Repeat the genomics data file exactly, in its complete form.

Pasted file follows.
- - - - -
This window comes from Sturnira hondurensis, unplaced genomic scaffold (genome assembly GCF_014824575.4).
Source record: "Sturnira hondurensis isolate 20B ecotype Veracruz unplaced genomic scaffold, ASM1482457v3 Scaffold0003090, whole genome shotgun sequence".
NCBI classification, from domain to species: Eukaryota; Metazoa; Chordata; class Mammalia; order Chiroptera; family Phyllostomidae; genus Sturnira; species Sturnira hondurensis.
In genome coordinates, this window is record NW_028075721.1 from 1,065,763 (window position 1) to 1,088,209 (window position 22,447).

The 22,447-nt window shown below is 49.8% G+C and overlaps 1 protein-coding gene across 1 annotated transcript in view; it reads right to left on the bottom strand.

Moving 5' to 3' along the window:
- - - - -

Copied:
This window comes from Sturnira hondurensis, unplaced genomic scaffold (genome assembly GCF_014824575.4).
Source record: "Sturnira hondurensis isolate 20B ecotype Veracruz unplaced genomic scaffold, ASM1482457v3 Scaffold0003090, whole genome shotgun sequence".
NCBI classification, from domain to species: Eukaryota; Metazoa; Chordata; class Mammalia; order Chiroptera; family Phyllostomidae; genus Sturnira; species Sturnira hondurensis.
In genome coordinates, this window is record NW_028075721.1 from 1,065,763 (window position 1) to 1,088,209 (window position 22,447).

The 22,447-nt window shown below is 49.8% G+C and overlaps 1 protein-coding gene across 1 annotated transcript in view; it reads right to left on the bottom strand.

Moving 5' to 3' along the window: